An English In Kentucky


















January 10th 2010    Tim Candler

     Never been able to fully grasp Winter Squash.   Butternut and Hubbard appear in my mind as belonging to interesting shape and color.  And watching them grow stately, satisfies being.  But give me a thin-skinned root vegetable to mash with butter and pepper.

    More likely this preference is an inheritance from time.   I ate my Green Beans, learned to appreciate Cabbage, grappled long enough with Swedish Turnip, and did all those things because children grow up peculiar if raised on chocolate alone.

     But Winter Squash has the character of a keeping vegetable.   It first  needs to 'cure' at what the professionals call 'room temperature', then if retired to a 'cool, dry place' it will last for months.   And I often have wondered where to find such a cool, dry place.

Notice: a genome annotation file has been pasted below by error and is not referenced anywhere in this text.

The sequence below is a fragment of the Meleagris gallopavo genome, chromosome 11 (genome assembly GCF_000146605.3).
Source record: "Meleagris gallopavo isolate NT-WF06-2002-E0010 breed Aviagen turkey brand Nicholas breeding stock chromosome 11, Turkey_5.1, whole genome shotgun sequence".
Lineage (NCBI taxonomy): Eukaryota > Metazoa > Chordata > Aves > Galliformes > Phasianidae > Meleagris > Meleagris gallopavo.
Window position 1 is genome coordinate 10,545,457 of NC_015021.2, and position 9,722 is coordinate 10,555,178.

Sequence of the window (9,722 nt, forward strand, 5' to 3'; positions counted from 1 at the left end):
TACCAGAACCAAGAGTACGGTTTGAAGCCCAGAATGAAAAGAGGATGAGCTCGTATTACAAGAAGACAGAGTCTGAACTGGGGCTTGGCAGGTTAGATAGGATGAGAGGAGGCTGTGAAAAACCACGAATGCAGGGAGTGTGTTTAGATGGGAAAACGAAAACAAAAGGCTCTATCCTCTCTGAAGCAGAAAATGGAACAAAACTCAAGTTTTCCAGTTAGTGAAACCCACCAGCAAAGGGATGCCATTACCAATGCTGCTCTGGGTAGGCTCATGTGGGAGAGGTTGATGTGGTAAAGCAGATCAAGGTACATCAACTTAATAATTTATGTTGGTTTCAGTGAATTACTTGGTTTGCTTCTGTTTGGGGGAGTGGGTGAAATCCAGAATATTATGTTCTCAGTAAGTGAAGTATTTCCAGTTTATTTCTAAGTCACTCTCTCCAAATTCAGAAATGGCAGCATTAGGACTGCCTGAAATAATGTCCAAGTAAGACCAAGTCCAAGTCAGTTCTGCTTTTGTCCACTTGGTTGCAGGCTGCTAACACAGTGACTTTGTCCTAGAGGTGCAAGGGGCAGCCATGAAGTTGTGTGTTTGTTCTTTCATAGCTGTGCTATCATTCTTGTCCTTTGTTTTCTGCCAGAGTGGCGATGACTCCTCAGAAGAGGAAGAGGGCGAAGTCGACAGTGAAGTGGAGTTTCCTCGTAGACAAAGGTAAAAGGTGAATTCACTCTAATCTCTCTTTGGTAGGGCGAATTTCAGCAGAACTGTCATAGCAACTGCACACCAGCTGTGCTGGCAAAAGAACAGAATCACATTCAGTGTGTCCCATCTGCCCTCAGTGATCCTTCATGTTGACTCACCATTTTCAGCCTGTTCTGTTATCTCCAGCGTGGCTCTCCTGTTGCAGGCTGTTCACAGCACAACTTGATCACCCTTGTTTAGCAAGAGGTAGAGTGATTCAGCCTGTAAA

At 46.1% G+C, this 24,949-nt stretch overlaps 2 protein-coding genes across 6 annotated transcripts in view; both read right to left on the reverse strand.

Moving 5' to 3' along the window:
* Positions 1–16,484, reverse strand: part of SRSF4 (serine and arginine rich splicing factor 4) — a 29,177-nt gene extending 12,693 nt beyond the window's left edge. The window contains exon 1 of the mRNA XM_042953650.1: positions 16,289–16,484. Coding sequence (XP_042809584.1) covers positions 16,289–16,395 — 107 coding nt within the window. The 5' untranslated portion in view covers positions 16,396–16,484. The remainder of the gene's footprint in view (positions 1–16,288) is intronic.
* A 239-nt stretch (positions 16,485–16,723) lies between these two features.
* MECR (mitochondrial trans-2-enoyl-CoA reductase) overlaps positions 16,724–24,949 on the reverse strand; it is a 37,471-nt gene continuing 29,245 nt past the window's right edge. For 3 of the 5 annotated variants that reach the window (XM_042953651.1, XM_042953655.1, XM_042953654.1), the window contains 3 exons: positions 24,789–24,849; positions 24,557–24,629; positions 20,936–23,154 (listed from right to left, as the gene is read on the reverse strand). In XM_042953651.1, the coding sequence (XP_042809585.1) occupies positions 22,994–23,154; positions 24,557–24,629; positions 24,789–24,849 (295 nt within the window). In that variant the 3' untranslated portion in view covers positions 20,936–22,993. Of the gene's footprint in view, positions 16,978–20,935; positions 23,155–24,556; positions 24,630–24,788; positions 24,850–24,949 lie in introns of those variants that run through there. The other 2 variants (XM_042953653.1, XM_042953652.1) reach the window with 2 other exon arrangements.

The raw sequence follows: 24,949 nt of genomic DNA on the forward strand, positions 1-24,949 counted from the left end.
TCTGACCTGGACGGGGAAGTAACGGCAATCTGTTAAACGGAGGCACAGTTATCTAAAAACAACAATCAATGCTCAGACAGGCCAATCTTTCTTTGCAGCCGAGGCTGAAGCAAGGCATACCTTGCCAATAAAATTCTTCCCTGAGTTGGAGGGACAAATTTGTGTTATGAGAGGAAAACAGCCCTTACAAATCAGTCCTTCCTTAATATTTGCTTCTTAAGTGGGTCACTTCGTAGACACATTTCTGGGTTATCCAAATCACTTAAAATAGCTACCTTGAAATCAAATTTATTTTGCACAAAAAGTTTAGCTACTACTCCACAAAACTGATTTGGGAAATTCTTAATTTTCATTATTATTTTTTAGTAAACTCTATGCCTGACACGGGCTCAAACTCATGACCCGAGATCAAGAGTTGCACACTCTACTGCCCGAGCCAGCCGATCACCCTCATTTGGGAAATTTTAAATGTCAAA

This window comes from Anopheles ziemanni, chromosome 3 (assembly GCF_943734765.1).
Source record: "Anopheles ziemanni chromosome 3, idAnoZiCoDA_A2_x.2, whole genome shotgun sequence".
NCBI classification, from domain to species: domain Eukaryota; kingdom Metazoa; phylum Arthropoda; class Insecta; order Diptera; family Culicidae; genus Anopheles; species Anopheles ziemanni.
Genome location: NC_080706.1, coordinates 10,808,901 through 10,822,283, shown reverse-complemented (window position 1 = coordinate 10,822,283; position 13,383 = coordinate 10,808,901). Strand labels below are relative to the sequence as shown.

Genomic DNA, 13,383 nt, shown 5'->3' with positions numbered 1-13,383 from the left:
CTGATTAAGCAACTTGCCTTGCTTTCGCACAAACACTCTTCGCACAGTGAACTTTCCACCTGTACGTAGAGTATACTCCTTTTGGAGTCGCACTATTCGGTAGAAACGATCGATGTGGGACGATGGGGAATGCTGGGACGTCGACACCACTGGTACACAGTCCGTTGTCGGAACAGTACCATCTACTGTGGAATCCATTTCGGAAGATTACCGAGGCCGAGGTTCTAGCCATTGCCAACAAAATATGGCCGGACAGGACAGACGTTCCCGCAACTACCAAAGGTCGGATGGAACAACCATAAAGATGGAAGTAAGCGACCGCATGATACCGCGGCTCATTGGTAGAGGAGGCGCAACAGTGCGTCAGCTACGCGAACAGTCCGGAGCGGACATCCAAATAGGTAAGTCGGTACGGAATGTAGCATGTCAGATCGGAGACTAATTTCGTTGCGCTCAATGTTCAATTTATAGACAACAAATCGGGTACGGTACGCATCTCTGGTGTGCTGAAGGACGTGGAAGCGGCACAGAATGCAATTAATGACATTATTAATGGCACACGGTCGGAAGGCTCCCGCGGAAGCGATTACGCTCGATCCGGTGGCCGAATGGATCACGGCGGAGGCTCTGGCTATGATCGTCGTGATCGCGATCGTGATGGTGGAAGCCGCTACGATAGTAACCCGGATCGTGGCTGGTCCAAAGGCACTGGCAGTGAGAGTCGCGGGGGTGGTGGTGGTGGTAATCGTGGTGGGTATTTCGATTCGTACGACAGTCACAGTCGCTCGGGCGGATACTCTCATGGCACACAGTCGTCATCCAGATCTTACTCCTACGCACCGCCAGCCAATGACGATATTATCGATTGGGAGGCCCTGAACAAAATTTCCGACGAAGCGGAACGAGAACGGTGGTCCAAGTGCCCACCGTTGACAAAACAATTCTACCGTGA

I have seen diagrammatic representations of root cellars.  They are apparently clean, crisp and wonderfully apportioned dwellings, with airflow.  And I have seen wasp and snake infested holes in the ground which smell badly of decay and damp and rodent.

     And the squash in these photographs has been hiding out in the kitchen for a couple of months. 

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